Turmeric or haldi is a common ingredient in desi kitchens. After all, it has anti-inflammatory and antioxidant properties, and gives a nice intense yellow colour to dishes. But the Australian government’s departments of Health and Aged Care and Therapeutic Goods Administration recently issued a joint advisory on turmeric supplements. As per the advisory, herbal supplements and medicines with turmeric and/or curcumin may cause liver injury in rare instances. In the past also, similar link between liver injury and turmeric supplements were found. As per a 2021 study published in the US National Library of Medicine, more than a dozen cases of liver injuries related to turmeric products were reported. So, should you avoid turmeric for liver health?
Points to keep in mind before taking turmeric supplements
The latest advisory and past findings reflect the importance of monitoring and being cautious about the use of herbal supplements, including turmeric and curcumin.
Before taking turmeric supplements, consider the following points:
1. Individual variability
People’s responses to supplements can vary greatly. While many people may benefit from turmeric supplements without experiencing adverse effects, others might be more susceptible to complications, including liver injury, says Ekta Singhwal, Dietician, Ujala Cygnus Group of Hospitals, Moradabad, Uttar Pradesh.
2. Dosage and quality
Some turmeric supplements might contain varying levels of active ingredients or contaminants that could potentially contribute to adverse effects. Dosages can vary widely among different supplements, and there isn’t a universally recommended dosage for everyone. Typical doses of curcumin supplements range from 500 to 2,000 mg per day, says the expert. But remember that higher doses don’t necessarily equate to better results, and the appropriate dosage depends on individual factors such as health status, existing conditions and potential interactions with other medications. Quality is also important, as the potency of curcumin supplements can vary based on factors like formulation, manufacturing processes and source. Choosing supplements from reputable brands that undergo third-party testing for quality and purity is advisable.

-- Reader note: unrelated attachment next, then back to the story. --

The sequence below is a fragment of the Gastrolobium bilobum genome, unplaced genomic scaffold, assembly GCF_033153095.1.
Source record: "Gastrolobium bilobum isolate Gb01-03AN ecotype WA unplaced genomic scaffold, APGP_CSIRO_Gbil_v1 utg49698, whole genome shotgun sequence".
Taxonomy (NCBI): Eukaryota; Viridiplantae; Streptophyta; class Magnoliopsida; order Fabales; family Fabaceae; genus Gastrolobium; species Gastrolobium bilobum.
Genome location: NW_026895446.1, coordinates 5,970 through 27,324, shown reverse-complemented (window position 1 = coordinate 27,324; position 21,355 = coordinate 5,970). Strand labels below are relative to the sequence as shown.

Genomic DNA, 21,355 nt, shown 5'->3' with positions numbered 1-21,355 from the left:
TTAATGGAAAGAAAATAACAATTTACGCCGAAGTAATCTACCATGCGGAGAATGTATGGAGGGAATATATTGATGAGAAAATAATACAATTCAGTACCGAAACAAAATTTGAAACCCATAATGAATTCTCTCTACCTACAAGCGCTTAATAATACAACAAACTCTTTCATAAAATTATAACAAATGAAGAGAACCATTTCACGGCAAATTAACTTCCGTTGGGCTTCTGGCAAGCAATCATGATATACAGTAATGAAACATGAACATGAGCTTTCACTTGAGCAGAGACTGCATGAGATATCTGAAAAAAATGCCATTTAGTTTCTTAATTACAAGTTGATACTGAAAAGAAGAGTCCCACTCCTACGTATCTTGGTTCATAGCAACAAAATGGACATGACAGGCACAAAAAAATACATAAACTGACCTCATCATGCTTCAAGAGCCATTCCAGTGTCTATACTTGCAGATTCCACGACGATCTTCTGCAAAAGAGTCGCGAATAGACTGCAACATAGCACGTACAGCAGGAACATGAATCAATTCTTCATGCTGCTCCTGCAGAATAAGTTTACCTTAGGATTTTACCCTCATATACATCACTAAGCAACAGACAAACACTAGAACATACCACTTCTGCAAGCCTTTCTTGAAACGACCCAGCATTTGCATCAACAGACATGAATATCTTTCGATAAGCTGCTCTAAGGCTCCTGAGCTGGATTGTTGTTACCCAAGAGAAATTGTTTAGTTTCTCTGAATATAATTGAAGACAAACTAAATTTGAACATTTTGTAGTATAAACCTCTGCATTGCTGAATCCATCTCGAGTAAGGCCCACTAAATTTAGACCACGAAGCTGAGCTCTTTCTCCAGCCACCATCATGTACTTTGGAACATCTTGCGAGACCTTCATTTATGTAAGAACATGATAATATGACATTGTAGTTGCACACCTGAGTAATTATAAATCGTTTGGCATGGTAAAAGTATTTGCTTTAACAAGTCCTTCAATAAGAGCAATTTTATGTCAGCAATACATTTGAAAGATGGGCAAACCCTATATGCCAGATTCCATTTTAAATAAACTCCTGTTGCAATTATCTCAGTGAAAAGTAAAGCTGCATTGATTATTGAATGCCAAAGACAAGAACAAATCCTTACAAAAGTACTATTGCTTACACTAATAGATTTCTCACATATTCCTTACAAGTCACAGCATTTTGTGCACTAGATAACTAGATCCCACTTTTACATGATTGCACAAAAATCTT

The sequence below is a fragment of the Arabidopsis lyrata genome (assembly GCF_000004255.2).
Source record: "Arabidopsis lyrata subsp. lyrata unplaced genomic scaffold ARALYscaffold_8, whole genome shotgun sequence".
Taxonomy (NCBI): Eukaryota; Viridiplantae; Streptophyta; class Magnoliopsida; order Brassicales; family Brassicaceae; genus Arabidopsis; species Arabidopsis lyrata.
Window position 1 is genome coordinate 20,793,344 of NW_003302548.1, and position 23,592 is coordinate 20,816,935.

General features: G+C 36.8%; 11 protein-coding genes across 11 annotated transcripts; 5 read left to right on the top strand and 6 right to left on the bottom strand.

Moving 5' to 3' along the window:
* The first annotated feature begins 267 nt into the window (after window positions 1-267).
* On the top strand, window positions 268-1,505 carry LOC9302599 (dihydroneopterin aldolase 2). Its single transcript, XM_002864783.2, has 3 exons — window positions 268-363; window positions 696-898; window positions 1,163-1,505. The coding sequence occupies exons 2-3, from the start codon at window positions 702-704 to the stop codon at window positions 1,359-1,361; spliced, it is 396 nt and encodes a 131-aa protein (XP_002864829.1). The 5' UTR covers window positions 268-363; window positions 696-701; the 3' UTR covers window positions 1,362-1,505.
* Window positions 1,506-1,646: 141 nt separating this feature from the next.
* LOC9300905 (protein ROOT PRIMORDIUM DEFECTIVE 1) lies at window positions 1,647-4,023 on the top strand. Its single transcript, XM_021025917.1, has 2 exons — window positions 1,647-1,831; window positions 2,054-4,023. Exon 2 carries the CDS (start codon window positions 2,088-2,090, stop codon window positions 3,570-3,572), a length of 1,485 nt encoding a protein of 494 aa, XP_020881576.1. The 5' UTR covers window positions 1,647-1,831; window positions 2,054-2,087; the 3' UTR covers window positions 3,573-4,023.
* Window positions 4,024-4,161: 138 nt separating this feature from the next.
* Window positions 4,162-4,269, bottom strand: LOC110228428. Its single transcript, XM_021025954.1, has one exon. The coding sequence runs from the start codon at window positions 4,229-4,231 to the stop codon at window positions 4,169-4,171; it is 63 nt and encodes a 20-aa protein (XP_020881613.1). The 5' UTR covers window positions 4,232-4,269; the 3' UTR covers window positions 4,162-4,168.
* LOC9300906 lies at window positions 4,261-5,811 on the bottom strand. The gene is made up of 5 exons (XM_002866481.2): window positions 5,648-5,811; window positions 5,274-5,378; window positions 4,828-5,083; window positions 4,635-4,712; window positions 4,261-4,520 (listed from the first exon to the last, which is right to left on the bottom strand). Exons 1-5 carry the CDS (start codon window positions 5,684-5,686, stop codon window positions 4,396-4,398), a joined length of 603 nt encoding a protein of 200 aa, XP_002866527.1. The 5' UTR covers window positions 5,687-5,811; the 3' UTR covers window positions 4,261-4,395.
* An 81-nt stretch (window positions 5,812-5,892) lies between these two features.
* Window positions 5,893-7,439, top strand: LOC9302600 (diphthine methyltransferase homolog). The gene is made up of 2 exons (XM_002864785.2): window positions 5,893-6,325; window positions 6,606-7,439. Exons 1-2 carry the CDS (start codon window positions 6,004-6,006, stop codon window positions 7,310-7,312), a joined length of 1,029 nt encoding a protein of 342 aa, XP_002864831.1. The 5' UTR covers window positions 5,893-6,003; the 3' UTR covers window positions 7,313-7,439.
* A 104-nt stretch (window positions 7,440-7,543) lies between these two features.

3. Underlying health conditions
People with pre-existing liver conditions or other health issues may be more vulnerable to potential side effects from turmeric supplements.
4. Interaction with medications
Turmeric and curcumin might interact with certain medications like blood thinners, antidiabetic drugs and antacids potentially affecting their efficacy or causing adverse reactions.
5. Consult healthcare professionals
People considering the use of turmeric supplements, should consult their healthcare providers before starting a new regimen. They will be able to assess individual health status, potential interactions and offer personalised recommendations.
Is raw turmeric healthy?
Turmeric supplements can be more convenient for those who might not take turmeric in their diet. But turmeric in raw form is believed to offer several potential health benefits. These include improving digestive health and supporting joint health. All you need to do is keep an eye on portion. Here’s why turmeric in meals works well:
1. Whole food benefits
When you have turmeric as part of whole foods, such as in cooking or as a beverage like turmeric water, you get a combination of compounds that work synergistically, says the expert. Turmeric contains various bioactive compounds, including curcumin, but also other potentially beneficial components that may contribute to its overall health effects.
Curcumin, which is the active compound in haldi, happens to have low bioavailability. That means it gets easily absorbed by our body. Consuming turmeric along with fats or black pepper (which contains piperine) can enhance curcumin absorption. Traditional Indian cooking often incorporates these factors, which can improve the body’s utilisation of curcumin.
3. Balanced nutrient intake
Incorporating turmeric into a balanced diet ensures that you’re benefiting from its potential health effects within the context of a broader range of nutrients. This is often lacking when taking isolated turmeric supplements.
4. Minimised risk of overconsumption
When you consume turmeric as part of whole foods, it is less likely that you will consume excessive amounts. High-dose of supplements might have potential risks, especially in terms of interactions with medications or the possibility of adverse effects.
Safe ways to consume turmeric
Turmeric is generally considered safe when consumed as a spice in food, excessive consumption of turmeric supplements could potentially impact the liver, says the expert. In rare cases, high doses may lead to liver issues. This is why it’s important to use turmeric in moderation. Here are some safe ways to include turmeric in your diet:
Using turmeric as a spice in cooking is a traditional and safe way to enjoy its flavour and potential benefits. It’s commonly used in curries, soups, stews and rice dishes.
2. Turmeric milk
This is a popular beverage made by mixing turmeric with milk along with other spices like black pepper, ginger, and cinnamon.
3. Turmeric tea
Similar to haldi milk, turmeric tea involves steeping turmeric in hot water. You can add some lemon, honey or other spices for flavour.
Adding a small amount of turmeric to smoothies can give you a nutritional boost.
5. Salad dressings
If you are watching your weight and eating salad, you can incorporate turmeric into salad dressings.
All you need to remember is not to go overboard with haldi.